After a marathon "Guitar Hero" session the other night (in which I began to work my way up to tackling some of the more difficult tracks on "Hard") my fret hand finally cramped up and I switched off the Playstation. The console is set to channel 3 which, with my basic cable package, is the Headline News.
Not surprisingly, I was greeted with the vacuous Glenn "Fuckface" Beck and decided to see what sort of tripe he was prattling on about. I was pleasantly surprised, however, to see that his topic was "The End of Days?" and his guests were none other than Tim LaHaye and Jerry Jenkins, the professional doomsayers and amateur human beings who wrote the eschatological "Left Behind" series of Fundamentalist Christian novels.
As he is wont to do, Beck proceeded to verbally fellate LaHaye and Jenkins with credulity, treating their visions of flying Christians, a "one world government," and the Antichrist as if they were talking about something as concrete as the GDP of New Zealand. I didn’t get to watch the whole debacle because my brother finally interjected with, "If you don’t change the channel, I’m gonna put this liquor bottle upside your head."
The whole "End Times" thing has always fascinated me, not because I believe any of it, but because so many other people believed and still believe it. Back in my Christian days, I was lucky enough to belong to a church that never discussed such things, so I never gave any serious thought to the Rapture, the Antichrist, or any of that jive.
And, for further clarification, this rant isn’t directed at a majority of Christians, the ones who take a more progressive view of the Bible and eschew all this Apocalypse craziness. The religious folks I’m friends with laugh off the "End Times" as fantastical malarkey, and rightly so. This is solely directed at the assholes who believe that Revelation is a literal version of true future (or present) events.
What these literalist Christians don’t realize is that we’ve been living in the "End Times" ever since before the man called Hay-Zeus supposedly walked the Earth. Hay-Zeus was, if anything, an apocalyptic preacher (he believed he was living in the "End Times"), as were his followers, as were their followers, as were blah-blah-blah-yakkity-schmakkity right up to the present day. The problem with all this "The End is Nigh" talk is that, so far, it’s been all smoke and no fire and, if I may employ my own acute powers of prognostication, it will continue to be so.
The very concept of the "End Times" is like Fundie porn; or, more accurately, the "Grandpappy of All Snuff Films." Of course, the uber-faithful see it as the greatest possible thing that could ever happen; the good people fly up to Heaven, those "left behind" have to convert or die, Hay-Zeus comes out of the sky to slaughter everyone else, and this horrible, awful, sinful planet is turned into some kind of "Happy, Happy, Joy, Joy" paradise where, presumably, people just sit there and love God all day. Or something. Because, see, the psychotic, ultra-violent, fever-dream/acid-trip "prophecy" in Revelation is, like all other "prophecy," kind of vague and completely open to interpretation (unless you’re one of those literalist schmucks). In fact, the only specific prophecy I can think of is found in a book called "Good Omens," which is much more interesting (and better written) than the Book of Revelation.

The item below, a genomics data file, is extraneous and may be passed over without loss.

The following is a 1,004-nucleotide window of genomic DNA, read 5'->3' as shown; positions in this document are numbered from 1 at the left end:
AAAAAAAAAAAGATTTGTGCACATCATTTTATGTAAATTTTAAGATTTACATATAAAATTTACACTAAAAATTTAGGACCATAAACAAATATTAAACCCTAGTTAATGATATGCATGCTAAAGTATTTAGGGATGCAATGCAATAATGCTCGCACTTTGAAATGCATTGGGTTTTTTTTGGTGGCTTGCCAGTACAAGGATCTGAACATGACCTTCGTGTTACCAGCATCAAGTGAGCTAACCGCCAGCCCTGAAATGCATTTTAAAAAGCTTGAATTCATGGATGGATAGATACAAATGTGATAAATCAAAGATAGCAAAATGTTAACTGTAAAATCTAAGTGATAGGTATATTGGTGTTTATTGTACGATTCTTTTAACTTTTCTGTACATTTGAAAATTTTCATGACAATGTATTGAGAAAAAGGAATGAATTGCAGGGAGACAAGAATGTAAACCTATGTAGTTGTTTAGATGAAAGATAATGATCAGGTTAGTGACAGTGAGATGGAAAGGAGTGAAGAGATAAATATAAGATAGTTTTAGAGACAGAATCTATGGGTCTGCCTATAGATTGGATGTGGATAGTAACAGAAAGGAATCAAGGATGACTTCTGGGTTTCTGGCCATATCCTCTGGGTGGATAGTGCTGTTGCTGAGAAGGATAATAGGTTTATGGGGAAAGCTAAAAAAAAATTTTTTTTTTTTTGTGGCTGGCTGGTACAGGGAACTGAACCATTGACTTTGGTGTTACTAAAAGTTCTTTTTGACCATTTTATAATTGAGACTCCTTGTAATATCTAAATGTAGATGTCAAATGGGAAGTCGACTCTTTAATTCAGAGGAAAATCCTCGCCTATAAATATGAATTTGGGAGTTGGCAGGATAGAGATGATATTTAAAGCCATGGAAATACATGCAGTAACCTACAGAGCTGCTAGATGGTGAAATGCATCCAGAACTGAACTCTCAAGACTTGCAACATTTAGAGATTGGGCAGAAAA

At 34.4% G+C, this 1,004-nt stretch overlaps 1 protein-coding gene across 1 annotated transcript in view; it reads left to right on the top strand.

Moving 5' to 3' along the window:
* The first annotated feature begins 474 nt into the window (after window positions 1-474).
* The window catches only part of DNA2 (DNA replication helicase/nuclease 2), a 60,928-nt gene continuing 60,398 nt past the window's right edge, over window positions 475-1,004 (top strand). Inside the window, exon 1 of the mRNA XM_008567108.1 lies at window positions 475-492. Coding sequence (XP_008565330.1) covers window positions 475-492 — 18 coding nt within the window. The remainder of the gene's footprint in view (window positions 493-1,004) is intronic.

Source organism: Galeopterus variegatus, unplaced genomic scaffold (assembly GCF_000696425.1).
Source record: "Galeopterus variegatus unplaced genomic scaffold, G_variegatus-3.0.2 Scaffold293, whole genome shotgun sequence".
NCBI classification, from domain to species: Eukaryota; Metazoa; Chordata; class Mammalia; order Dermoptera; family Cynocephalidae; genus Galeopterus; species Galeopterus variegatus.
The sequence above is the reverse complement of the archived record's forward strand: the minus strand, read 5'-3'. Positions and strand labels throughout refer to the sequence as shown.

Of course, LaHaye and Jenkins are convinced that we are living in the "End Times" because, I don’t know, the world is a crazy place and people are fighting wars. And "them damn gays" want to marry. And Richard Dawkins is a best-selling author. And whatever else they don’t particularly agree with is happening somewhere, maybe, possibly, and they sure as shit don’t like it. So they long for the day when a majority of the world’s population will perish in a horrific battle while they sit on a cloud in Heaven and look down on the damned with smug grins.
In keeping with his propensity for unmitigated insanity, LaHaye (who looks like a cross between a slimy used car salesman, Ron Popeil, and the Crypt Keeper) also believes in the Illuminati. Got that? The fucking Illuminati. He thinks it’s some kind of liberal conspiracy, which fits in perfectly with his "one world government" deal, so he can point to an invisible enemy and yell, "See! One World Government! They run the United Nations! If a Democrat is elected president, the Seventh Seal will be broken! Massachusetts is Megiddo!"
So, the moral of the story is this. LaHaye, Jenkins, and their ilk are amusing in some respects but... Anyone who actively seeks the abject destruction of our planet and cares little about the eternal torture of well over a billion people is someone you should always keep a very wary eye on. Oh, and Glenn Beck sucks, too.
And here's a little something for people who are constantly looking for the Number of the Beast.